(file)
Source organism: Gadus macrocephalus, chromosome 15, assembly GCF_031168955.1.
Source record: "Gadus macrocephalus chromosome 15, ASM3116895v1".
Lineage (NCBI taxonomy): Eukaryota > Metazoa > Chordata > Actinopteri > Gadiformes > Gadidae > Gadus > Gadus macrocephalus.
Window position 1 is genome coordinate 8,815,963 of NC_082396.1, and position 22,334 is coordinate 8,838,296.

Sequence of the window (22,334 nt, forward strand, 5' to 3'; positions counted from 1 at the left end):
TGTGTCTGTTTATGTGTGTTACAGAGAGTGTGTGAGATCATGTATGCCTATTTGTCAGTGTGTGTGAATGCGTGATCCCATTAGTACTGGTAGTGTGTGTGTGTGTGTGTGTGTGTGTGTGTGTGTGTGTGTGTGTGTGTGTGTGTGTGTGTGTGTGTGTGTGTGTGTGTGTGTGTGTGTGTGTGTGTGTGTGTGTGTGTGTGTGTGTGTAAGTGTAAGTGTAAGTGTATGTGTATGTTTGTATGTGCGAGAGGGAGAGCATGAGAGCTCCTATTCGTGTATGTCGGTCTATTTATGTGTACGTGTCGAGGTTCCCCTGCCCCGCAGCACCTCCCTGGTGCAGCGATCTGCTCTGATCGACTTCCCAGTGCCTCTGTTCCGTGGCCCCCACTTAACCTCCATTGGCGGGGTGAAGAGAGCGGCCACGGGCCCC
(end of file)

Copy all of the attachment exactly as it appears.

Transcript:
Source organism: Gadus macrocephalus, chromosome 15, assembly GCF_031168955.1.
Source record: "Gadus macrocephalus chromosome 15, ASM3116895v1".
Lineage (NCBI taxonomy): Eukaryota > Metazoa > Chordata > Actinopteri > Gadiformes > Gadidae > Gadus > Gadus macrocephalus.
Window position 1 is genome coordinate 8,815,963 of NC_082396.1, and position 22,334 is coordinate 8,838,296.

Sequence of the window (22,334 nt, forward strand, 5' to 3'; positions counted from 1 at the left end):
TGTGTCTGTTTATGTGTGTTACAGAGAGTGTGTGAGATCATGTATGCCTATTTGTCAGTGTGTGTGAATGCGTGATCCCATTAGTACTGGTAGTGTGTGTGTGTGTGTGTGTGTGTGTGTGTGTGTGTGTGTGTGTGTGTGTGTGTGTGTGTGTGTGTGTGTGTGTGTGTGTGTGTGTGTGTGTGTGTGTGTGTGTGTGTGTGTGTGTGTAAGTGTAAGTGTAAGTGTATGTGTATGTTTGTATGTGCGAGAGGGAGAGCATGAGAGCTCCTATTCGTGTATGTCGGTCTATTTATGTGTACGTGTCGAGGTTCCCCTGCCCCGCAGCACCTCCCTGGTGCAGCGATCTGCTCTGATCGACTTCCCAGTGCCTCTGTTCCGTGGCCCCCACTTAACCTCCATTGGCGGGGTGAAGAGAGCGGCCACGGGCCCC